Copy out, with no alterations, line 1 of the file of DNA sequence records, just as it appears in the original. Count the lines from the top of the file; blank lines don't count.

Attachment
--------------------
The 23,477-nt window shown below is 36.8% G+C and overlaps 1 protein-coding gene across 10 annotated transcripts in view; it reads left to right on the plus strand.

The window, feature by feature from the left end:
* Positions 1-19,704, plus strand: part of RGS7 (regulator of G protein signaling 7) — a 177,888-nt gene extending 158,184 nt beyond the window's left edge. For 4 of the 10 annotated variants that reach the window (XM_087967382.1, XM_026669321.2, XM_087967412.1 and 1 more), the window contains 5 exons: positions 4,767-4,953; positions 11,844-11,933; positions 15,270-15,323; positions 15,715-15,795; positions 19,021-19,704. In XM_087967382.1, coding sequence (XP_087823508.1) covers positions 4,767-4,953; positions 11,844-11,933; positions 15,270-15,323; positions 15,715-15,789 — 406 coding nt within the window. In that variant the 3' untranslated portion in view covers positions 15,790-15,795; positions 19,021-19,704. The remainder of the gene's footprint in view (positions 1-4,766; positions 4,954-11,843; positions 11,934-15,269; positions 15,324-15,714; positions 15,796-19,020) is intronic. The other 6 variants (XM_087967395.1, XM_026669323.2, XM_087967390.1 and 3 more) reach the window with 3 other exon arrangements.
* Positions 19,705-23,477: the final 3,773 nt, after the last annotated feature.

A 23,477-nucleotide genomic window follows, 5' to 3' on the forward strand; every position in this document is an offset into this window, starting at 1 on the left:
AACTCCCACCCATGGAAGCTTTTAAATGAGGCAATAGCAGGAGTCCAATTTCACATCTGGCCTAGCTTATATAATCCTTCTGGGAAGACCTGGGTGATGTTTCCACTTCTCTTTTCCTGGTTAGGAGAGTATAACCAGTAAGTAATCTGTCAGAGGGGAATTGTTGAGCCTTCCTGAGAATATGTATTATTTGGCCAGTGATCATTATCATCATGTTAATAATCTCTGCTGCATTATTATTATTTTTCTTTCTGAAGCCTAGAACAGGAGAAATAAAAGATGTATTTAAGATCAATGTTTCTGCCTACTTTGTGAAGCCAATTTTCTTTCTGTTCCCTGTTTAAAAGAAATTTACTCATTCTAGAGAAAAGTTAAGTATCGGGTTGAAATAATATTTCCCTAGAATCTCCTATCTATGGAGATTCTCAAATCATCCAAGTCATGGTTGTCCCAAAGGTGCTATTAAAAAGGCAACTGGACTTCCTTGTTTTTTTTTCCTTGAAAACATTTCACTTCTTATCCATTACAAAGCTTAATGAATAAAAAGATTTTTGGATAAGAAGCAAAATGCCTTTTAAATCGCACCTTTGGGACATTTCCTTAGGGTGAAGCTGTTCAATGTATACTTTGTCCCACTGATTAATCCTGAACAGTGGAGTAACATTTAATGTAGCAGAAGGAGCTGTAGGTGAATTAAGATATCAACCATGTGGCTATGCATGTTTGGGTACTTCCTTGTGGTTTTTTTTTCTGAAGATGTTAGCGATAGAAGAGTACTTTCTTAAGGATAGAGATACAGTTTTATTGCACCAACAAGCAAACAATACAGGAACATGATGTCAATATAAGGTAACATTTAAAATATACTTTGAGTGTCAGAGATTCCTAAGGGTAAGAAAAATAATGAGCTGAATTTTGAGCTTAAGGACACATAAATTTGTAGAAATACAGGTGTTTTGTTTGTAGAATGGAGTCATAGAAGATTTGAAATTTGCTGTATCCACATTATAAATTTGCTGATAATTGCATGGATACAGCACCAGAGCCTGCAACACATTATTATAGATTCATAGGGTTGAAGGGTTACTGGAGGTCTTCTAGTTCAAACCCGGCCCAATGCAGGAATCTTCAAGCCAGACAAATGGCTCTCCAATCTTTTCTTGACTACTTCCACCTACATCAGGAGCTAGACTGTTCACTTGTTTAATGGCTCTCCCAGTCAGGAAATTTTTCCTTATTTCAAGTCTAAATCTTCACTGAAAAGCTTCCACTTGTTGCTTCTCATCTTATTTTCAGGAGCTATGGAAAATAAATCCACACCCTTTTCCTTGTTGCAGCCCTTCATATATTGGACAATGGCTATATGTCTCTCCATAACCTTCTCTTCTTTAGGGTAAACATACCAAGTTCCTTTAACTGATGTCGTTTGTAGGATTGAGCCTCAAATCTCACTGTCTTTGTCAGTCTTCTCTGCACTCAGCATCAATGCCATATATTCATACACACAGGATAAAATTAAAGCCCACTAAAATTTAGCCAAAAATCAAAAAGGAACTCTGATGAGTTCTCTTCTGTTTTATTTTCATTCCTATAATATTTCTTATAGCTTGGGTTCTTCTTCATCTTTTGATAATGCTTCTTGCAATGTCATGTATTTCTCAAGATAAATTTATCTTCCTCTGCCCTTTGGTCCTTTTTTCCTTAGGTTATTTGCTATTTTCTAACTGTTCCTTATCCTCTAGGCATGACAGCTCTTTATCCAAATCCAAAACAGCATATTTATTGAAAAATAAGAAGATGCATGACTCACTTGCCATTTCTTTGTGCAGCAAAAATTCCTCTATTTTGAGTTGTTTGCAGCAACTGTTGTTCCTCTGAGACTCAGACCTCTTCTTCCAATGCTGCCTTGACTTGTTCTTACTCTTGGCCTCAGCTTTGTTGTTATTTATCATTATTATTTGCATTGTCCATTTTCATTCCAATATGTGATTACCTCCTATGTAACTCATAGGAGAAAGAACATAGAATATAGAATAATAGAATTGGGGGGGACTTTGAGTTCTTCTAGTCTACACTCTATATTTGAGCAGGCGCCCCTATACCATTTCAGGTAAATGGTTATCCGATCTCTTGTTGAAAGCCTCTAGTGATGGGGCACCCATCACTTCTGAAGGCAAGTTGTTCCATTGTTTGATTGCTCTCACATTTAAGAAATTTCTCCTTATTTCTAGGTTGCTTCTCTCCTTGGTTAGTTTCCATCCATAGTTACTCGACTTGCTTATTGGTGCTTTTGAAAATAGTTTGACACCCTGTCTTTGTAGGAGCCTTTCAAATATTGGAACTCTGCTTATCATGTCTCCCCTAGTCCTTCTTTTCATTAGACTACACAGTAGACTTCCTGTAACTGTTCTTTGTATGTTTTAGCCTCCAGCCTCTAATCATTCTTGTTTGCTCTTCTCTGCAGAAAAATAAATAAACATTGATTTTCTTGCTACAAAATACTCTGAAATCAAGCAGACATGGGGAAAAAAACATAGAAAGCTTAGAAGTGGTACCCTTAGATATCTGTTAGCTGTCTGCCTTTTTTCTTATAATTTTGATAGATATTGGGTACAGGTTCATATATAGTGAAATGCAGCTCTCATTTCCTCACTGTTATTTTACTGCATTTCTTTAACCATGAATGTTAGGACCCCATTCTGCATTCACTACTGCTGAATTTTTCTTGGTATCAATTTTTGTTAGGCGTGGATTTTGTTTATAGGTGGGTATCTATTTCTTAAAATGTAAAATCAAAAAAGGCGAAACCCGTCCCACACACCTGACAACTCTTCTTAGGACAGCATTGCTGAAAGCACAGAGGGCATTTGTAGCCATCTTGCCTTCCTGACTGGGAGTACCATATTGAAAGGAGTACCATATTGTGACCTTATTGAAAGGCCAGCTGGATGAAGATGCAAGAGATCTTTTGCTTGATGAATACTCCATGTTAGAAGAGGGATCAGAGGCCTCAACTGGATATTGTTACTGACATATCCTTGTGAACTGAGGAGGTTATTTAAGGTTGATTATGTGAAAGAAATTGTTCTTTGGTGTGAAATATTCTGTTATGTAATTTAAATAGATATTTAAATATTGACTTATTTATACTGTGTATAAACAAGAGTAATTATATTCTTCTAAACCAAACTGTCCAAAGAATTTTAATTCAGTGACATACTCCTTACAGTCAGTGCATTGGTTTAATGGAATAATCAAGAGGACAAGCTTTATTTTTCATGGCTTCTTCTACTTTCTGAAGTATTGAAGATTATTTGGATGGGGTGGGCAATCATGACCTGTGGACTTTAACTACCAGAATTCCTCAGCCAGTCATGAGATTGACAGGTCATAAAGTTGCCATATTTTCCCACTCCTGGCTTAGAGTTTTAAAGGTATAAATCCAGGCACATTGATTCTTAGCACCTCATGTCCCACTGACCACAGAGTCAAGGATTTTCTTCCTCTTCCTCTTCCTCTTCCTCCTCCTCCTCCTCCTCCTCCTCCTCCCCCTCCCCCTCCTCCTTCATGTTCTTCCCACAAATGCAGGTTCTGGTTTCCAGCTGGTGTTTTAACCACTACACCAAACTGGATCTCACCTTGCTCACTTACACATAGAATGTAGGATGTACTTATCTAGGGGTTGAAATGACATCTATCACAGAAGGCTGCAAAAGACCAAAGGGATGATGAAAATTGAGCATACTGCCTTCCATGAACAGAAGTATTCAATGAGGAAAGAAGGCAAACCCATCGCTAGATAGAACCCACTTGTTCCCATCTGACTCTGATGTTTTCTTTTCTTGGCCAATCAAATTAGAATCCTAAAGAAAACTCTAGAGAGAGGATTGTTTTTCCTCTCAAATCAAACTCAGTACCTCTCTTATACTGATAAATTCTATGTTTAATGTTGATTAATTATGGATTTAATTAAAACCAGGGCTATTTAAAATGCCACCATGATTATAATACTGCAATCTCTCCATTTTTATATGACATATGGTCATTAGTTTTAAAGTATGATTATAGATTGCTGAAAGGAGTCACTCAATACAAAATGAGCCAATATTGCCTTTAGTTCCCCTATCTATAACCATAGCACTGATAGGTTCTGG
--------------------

The 23,477-nt window shown below is 36.8% G+C and overlaps 1 protein-coding gene across 10 annotated transcripts in view; it reads left to right on the plus strand.